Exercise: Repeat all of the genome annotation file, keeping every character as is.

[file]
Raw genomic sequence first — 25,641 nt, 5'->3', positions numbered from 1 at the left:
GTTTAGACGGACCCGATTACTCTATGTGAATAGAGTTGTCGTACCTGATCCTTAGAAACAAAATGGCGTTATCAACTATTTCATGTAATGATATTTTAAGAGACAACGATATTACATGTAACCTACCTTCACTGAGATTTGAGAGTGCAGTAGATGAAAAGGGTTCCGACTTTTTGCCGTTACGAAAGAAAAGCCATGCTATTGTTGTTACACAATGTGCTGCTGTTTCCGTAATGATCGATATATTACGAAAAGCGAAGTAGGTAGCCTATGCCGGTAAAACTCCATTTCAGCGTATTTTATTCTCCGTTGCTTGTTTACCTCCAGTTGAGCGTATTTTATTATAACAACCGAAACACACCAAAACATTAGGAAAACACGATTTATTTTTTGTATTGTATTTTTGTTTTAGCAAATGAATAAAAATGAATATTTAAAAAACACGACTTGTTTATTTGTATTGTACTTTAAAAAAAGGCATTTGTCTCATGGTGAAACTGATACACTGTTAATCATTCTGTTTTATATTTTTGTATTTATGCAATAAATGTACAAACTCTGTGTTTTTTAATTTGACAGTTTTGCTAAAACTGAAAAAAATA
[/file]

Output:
Raw genomic sequence first — 25,641 nt, 5'->3', positions numbered from 1 at the left:
GTTTAGACGGACCCGATTACTCTATGTGAATAGAGTTGTCGTACCTGATCCTTAGAAACAAAATGGCGTTATCAACTATTTCATGTAATGATATTTTAAGAGACAACGATATTACATGTAACCTACCTTCACTGAGATTTGAGAGTGCAGTAGATGAAAAGGGTTCCGACTTTTTGCCGTTACGAAAGAAAAGCCATGCTATTGTTGTTACACAATGTGCTGCTGTTTCCGTAATGATCGATATATTACGAAAAGCGAAGTAGGTAGCCTATGCCGGTAAAACTCCATTTCAGCGTATTTTATTCTCCGTTGCTTGTTTACCTCCAGTTGAGCGTATTTTATTATAACAACCGAAACACACCAAAACATTAGGAAAACACGATTTATTTTTTGTATTGTATTTTTGTTTTAGCAAATGAATAAAAATGAATATTTAAAAAACACGACTTGTTTATTTGTATTGTACTTTAAAAAAAGGCATTTGTCTCATGGTGAAACTGATACACTGTTAATCATTCTGTTTTATATTTTTGTATTTATGCAATAAATGTACAAACTCTGTGTTTTTTAATTTGACAGTTTTGCTAAAACTGAAAAAAATA